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All together now

His YouTube mashups have become a hit

By Joan Anderman
Globe Staff / May 10, 2009
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Like so many of us, Ophir Kutiel enjoys cruising YouTube, land of a million amateur film clips. Unlike the rest of us, the 27-year-old Israeli musician and producer - who goes by the name Kutiman - has found in his virtual wanderings the raw materials for a groundbreaking project called ThruYou: seven original songs made by mixing dozens upon dozens of music clips that have been uploaded to YouTube.

Now Kutiman is a digital-age rarity: an instant Internet darling who actually deserves the buzz.

It all started late last year, when Kutiman stumbled on a short film of a drummer explaining how to play a 16th-note shuffle. (The drummer is American session player Bernard Purdie, but Kutiman, ensconced in his Tel Aviv bedroom, didn't have a clue.) On a lark, he downloaded the clip and played along on guitar. Then he added some bass. Then Kutiman had an even better idea.

"Maybe," Kutiman recalls thinking, "I can find someone else on YouTube to play with him."

Kutiman spent the next two months scouring the site for sounds and images that he could cobble together into audiovisual mashups. The first task was finding musical clips - a child practicing trumpet, a man playing theremin in a music store, a church organist, a Game Boy virtuoso - that were in the same key. Kutiman used no pitch-shifting or digital sound manipulation on the tracks, just a masterful and newfangled fusion of editing, orchestration, and sound mixing. But Kutiman's criteria extended beyond the obvious sonic and visual considerations.

"I was looking for - I don't know if the term is right - good people," he says. "In a funny way it felt personal for me. I actually felt like I am working with these people, watching them for hours and hours, and so I was looking for people I wanted to collaborate with."

"The Mother of All Funk Chords," the first cut in the series, begins with Purdie's drum groove and builds bit by bit, in ingeniously laid-out frames on the screen, almost like a conversation: a couple of electric guitarists and a conga player join in, followed by a horn section (tuba, saxophones, trumpets, tuba - all separate user-generated videos), a middle-age guy blowing harmonica and singing the blues in his living room, an instructional clip from playbassnow.com, a pom-pom-waving cheer team from the Miracle Ministries Education Center in the Phillipines, and the list of contributors goes on. Twenty-two YouTube clips were used to create "The Mother of All Funk Chords" - more than 100 for the entire project, which spans jazz, R&B, rock, reggae, and hip-hop - and Kutiman embedded links to each individual clip at thru-you.com.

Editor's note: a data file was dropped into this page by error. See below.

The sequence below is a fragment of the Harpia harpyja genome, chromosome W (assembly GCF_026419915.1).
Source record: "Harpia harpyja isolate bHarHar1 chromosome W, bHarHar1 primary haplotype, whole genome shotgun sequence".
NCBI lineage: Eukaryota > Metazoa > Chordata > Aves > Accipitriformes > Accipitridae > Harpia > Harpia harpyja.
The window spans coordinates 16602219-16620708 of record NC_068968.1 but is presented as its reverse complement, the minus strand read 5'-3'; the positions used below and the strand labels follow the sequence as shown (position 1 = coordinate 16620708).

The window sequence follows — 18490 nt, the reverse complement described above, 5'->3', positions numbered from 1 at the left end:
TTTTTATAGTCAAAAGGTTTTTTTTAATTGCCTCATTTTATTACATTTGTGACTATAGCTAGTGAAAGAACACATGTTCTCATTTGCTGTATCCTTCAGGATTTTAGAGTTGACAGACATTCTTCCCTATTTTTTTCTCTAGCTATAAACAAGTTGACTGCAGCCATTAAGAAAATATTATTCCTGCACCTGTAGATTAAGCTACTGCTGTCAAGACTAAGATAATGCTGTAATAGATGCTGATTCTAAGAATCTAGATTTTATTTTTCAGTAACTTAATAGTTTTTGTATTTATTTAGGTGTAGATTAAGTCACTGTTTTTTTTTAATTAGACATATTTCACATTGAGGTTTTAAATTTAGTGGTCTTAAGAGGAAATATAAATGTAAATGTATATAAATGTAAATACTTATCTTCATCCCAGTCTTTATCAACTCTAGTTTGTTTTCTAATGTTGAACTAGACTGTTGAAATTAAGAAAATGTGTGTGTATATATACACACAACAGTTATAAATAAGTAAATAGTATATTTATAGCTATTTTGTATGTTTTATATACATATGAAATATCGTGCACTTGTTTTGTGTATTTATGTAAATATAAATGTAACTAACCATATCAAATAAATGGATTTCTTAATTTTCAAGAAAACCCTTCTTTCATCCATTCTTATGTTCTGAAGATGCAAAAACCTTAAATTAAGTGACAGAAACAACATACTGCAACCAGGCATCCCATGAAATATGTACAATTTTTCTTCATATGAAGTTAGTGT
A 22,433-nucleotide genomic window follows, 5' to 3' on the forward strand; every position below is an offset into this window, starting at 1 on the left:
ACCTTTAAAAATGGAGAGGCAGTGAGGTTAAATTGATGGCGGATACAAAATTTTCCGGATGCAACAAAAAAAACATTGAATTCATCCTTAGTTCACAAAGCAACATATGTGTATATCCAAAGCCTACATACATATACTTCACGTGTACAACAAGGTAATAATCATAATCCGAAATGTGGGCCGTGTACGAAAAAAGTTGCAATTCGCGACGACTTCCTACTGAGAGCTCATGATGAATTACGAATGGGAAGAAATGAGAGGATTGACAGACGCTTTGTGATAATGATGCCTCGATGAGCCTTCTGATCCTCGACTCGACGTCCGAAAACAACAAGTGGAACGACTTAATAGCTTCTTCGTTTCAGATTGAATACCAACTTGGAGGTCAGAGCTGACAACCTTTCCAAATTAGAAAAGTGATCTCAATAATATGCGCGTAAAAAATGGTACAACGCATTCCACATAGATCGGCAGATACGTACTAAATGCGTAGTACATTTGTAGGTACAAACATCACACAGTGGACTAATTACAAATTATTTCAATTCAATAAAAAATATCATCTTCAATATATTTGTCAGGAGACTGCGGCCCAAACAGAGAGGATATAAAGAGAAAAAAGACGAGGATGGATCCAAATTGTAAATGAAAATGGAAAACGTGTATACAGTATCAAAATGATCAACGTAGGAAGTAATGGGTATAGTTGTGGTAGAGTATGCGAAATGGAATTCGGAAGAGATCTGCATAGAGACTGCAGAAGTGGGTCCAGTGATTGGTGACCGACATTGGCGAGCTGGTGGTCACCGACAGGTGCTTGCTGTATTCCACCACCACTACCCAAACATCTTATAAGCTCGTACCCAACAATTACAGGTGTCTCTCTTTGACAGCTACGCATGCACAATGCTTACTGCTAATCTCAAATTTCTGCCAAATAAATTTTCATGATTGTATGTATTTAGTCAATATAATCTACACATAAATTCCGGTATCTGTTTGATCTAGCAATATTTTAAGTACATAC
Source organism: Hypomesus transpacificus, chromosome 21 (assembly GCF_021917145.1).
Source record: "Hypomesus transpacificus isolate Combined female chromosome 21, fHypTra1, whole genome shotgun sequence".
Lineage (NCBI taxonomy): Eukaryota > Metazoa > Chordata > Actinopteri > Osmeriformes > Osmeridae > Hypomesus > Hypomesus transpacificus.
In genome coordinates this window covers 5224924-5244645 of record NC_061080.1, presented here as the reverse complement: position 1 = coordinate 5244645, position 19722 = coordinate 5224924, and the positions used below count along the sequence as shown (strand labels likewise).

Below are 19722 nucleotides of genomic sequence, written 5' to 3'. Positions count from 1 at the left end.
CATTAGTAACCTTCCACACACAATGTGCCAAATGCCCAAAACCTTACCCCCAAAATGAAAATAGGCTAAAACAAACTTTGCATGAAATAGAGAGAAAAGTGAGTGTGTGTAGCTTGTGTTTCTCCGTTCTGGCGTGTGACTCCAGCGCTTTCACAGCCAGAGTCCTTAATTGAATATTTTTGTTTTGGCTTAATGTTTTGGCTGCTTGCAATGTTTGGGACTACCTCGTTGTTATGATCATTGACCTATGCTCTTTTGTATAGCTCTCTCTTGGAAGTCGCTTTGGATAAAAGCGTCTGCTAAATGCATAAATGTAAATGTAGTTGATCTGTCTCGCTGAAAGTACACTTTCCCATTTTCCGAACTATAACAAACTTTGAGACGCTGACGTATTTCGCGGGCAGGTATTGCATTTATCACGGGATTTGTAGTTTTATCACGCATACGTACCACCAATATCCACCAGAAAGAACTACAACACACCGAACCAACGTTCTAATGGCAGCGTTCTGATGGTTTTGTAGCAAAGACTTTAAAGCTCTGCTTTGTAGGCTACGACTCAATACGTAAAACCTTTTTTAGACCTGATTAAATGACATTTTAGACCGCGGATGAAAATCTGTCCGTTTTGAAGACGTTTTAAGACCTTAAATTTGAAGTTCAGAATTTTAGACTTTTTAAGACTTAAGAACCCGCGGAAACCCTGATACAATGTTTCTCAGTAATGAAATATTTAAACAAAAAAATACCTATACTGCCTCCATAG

In early March, Kutiman posted his seven songs on the Web and told around 20 of his friends about it. A week later, ThruYou had been viewed a million times.

To Kutiman, the massive response mirrors the galvanizing everyman sensibility that user-generated sites like YouTube foster. "I think people are caught by the same thing that caught my attention: seeing people sitting in their small flat with a webcam, filming a song, hoping for something to happen."

Leslie Harris, a single mother in Washington, D.C., who works as an administrative assistant at the World Bank, is one of them. One night in late 2007, after a bad phone call with a former lover, she vented in song: freestyling an original a cappella tune she dubbed "Take Me for a Fool" and uploading it immediately to her YouTube channel, Songdreamer. On March 4, more than a year later, her comments box was uncharacteristically full - with messages telling her to hightail it over to ThruYou, where her grainy clip is the centerpiece of Kutiman's haunting electro-pop song "Just a Lady."

"I was stunned. I mean, there are a lot of people on YouTube and a lot of them sing. I couldn't believe he chose me," says Harris, whose clip has gone from 198 views to 25,000 and who has received numerous solicitations from musicians who want to collaborate with her. A fan who took pity on Harris's poor-quality webcam has offered to send her a MacBook. She is something of a star in Israel.

ThruYou has also made waves in the increasingly murky world of copyright, and Kutiman has become a cause celebre for those who argue that current laws make little sense in the Internet age - most prominently legal scholar Lawrence Lessig, who will be joining the Harvard Law School faculty this fall.

"Once you see ThruYou you can't help but see why the existing copyright rules make no sense," Lessig says. "There would be no possible way to license the permission necessary to show this work, there should be little doubt that it's creative and original, and there's no doubt it does no one any harm."

The only one who seems to be suffering is Kutiman, who says that the ThruYou experience has been so powerful and gratifying it's left him at a loss in his own career. He released a well-received solo electro-funk album in 2007 and is currently producing a record for Israeli singer-songwriter Karolina. The next logical step would be to record another of his own albums. But Kutiman isn't so sure.

"For me personally, it's hard to imagine creating music like I used to. I'm sure it will pass, but right now it looks a little bit boring to play music without visuals," he says, already wistful for his YouTube collaborators, "without searching for someone."

Joan Anderman can be reached at anderman@globe.com